Saturday, May 25, 2002
MIA families persist in asking for answer
By Derrick DePledge
Enquirer Washington Bureau
WASHINGTON Cpl. Edward Gibson seemed to sense he was in danger.
In his last letter to his wife back home in Cincinnati, he wrote how his Army infantry company was on the move in North Korea and that the going was tough.
Weeks later, his wife, caring for their infant son, received the dreaded telegram: Her husband was missing in action. Unlike the certainty of death, an MIA classification can bring both hope and horror and leave families waiting for years without a final answer.
The Gibson family is still waiting today.
Family photo albums revive memories for Frances Stumin and her nephew, Edward Joseph Gibson. The fate of her brother, Edward's father, remains unknown.|
(Tony Jones photo)
| ZOOM |
I always had the fantasy when I was younger that I'd open up the door one day and he'd be there, said Edward Gibson, who never met his father but followed him with his own career in the Army. Now, I just want a grave.
Rep. Steve Chabot, R-Ohio, will travel to Asia next week with a congressional delegation and hopes to leave a package of material on Cpl. Gibson, including dental records, with North Korean officials.
The congressman has scheduled stops in China, where he may meet with North Korean delegates, and South Korea but has not yet confirmed a visit to North Korea.
The Army reported Cpl. Gibson missing in action on Nov. 26, 1950, after a battle with Communist forces near Kujong Dong. The military issued a presumptive finding of death in 1953 and declared his remains nonrecoverable in 1956.
More than 8,100 U.S. soldiers were prisoners of war or missing in action during the Korean War, which lasted three years and left more than 36,000 U.S. troops dead and more than 103,000 wounded. After exchanges of remains shortly after the war, the recovery effort was suspended because of decades of Cold War suspicion.
The collapse of the Soviet Union and gradual improvement in relations between the United States and Russia, China and North Korea led to renewed interest in the missing soldiers in the past decade.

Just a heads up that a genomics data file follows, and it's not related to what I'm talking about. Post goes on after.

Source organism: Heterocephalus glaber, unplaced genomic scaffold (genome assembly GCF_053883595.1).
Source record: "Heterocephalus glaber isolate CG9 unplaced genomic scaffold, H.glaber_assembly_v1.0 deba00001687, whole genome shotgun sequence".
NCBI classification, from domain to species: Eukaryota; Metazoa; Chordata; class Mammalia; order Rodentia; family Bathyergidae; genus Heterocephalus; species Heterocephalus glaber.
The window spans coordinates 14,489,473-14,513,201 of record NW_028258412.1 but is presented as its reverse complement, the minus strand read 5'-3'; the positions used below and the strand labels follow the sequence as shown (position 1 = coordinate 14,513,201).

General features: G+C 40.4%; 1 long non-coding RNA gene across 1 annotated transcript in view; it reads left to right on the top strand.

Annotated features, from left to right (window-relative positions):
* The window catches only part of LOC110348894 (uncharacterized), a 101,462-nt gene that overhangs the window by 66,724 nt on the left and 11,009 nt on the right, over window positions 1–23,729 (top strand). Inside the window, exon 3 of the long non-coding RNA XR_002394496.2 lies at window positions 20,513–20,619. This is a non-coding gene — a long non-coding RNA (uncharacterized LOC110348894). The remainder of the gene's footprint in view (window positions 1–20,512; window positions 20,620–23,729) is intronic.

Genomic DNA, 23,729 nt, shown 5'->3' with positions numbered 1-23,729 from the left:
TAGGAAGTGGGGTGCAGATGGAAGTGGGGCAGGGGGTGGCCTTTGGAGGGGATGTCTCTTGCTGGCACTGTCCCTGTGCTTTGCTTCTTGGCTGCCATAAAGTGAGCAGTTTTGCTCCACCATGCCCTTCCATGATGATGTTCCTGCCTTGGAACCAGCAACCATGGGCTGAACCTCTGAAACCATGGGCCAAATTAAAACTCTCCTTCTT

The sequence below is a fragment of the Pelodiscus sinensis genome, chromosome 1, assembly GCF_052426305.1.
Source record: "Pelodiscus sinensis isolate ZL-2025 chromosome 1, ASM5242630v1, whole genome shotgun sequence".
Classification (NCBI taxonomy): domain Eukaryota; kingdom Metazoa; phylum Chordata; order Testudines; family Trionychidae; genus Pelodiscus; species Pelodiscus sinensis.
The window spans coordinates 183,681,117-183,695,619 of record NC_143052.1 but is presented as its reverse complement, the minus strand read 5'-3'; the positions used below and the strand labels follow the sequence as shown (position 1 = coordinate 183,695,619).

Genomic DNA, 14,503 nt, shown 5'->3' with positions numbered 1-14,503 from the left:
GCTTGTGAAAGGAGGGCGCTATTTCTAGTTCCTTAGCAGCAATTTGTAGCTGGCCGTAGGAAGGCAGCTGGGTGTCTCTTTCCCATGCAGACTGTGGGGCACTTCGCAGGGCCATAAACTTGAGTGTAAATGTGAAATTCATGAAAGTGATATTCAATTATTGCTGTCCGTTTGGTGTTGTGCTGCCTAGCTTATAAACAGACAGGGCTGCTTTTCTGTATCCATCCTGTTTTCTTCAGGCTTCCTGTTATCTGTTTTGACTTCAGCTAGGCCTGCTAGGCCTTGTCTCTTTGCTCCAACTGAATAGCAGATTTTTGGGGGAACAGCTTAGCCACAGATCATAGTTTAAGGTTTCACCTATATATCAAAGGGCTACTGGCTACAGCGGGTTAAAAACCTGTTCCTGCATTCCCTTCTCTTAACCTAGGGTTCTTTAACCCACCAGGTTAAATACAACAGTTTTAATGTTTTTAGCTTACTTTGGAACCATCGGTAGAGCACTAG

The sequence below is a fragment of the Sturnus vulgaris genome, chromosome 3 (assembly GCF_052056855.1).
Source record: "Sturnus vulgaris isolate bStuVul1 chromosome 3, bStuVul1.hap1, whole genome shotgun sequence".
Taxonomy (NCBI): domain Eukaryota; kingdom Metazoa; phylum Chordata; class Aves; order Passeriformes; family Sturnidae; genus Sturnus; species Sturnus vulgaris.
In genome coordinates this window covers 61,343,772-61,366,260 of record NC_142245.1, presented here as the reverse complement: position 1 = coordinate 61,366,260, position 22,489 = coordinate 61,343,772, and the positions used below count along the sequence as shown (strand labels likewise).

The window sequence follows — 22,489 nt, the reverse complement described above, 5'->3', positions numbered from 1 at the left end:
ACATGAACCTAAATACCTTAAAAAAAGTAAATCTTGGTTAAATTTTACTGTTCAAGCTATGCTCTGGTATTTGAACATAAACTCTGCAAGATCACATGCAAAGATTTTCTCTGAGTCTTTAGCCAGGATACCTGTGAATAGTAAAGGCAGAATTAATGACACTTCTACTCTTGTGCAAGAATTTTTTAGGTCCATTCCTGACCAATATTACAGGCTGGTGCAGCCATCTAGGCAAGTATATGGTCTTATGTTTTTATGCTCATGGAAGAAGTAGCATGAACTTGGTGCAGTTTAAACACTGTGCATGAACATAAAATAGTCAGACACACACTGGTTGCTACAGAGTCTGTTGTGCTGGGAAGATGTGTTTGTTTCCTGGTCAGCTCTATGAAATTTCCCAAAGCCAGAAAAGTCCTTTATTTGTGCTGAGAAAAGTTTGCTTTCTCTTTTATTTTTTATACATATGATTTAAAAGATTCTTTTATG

Since 1996, joint U.S. and North Korean teams have searched battlefields and recovered 152 sets of remains, and researchers have been given access to some Russian and Chinese archives.
Advances in science, including DNA analysis, also have raised hopes that more remains can be identified. A trove of remains that North Korea turned over after the war is being checked at the National Memorial Cemetery of the Pacific in Honolulu.
Post-Cold War disclosures that some missing soldiers may have been taken to Soviet prisons have encouraged families to demand a full accounting.
We want answers, said Donna Downes Knox, president of the Coalition of Families of Korean and Cold War POW/MIAs in Roanoke, Va.
The coalition wants the United States to raise the issue of missing soldiers when discussing trade and foreign policy with Russia, China and North Korea.
President Bush described North Korea as part of an axis of evil with Iraq and Iran after the Sept. 11 terrorist attacks, but negotiations between the two countries over the war dead should continue.
They will miraculously find those records, Ms. Knox said of linking the issue to foreign policy. They will produce them.
Frances Stumin, Cpl. Gibson's sister, took up the cause and has persisted after her mother and Cpl. Gibson's wife died, writing letters to Mr. Chabot and talking with the congressman's staff over six years.
She has a newspaper article from the Western Hills Press from May 1951, which detailed the family's plight. A photo with the story shows a beaming Martha Gibson holding young Edward, just enrolled in the GI Stork Club.
Sometimes I wonder if we should disturb it at all, Ms. Stumin of Bridgetown said of the search for her brother's remains. But it would be nice to have a grave. (His son) wants a grave.
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